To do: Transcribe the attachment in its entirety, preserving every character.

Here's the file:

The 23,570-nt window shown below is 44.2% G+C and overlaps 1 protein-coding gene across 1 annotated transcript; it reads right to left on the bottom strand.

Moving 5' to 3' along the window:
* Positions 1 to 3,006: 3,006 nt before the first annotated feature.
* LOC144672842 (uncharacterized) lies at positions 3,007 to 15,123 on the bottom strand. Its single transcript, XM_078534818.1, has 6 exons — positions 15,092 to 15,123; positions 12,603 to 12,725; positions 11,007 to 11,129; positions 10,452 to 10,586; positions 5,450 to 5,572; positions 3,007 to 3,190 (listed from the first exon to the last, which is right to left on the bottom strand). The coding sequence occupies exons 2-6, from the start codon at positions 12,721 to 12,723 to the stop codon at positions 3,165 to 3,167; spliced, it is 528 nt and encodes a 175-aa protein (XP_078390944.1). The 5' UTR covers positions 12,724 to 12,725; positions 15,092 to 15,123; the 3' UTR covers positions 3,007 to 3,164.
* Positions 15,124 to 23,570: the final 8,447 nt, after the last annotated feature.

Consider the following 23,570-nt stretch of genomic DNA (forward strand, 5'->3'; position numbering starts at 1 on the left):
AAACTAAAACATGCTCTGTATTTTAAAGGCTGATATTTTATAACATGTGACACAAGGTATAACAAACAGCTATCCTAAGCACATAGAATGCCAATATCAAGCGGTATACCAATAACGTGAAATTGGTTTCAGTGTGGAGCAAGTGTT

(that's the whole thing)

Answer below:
The 23,570-nt window shown below is 44.2% G+C and overlaps 1 protein-coding gene across 1 annotated transcript; it reads right to left on the bottom strand.

Moving 5' to 3' along the window:
* Positions 1 to 3,006: 3,006 nt before the first annotated feature.
* LOC144672842 (uncharacterized) lies at positions 3,007 to 15,123 on the bottom strand. Its single transcript, XM_078534818.1, has 6 exons — positions 15,092 to 15,123; positions 12,603 to 12,725; positions 11,007 to 11,129; positions 10,452 to 10,586; positions 5,450 to 5,572; positions 3,007 to 3,190 (listed from the first exon to the last, which is right to left on the bottom strand). The coding sequence occupies exons 2-6, from the start codon at positions 12,721 to 12,723 to the stop codon at positions 3,165 to 3,167; spliced, it is 528 nt and encodes a 175-aa protein (XP_078390944.1). The 5' UTR covers positions 12,724 to 12,725; positions 15,092 to 15,123; the 3' UTR covers positions 3,007 to 3,164.
* Positions 15,124 to 23,570: the final 8,447 nt, after the last annotated feature.

Consider the following 23,570-nt stretch of genomic DNA (forward strand, 5'->3'; position numbering starts at 1 on the left):
AAACTAAAACATGCTCTGTATTTTAAAGGCTGATATTTTATAACATGTGACACAAGGTATAACAAACAGCTATCCTAAGCACATAGAATGCCAATATCAAGCGGTATACCAATAACGTGAAATTGGTTTCAGTGTGGAGCAAGTGTT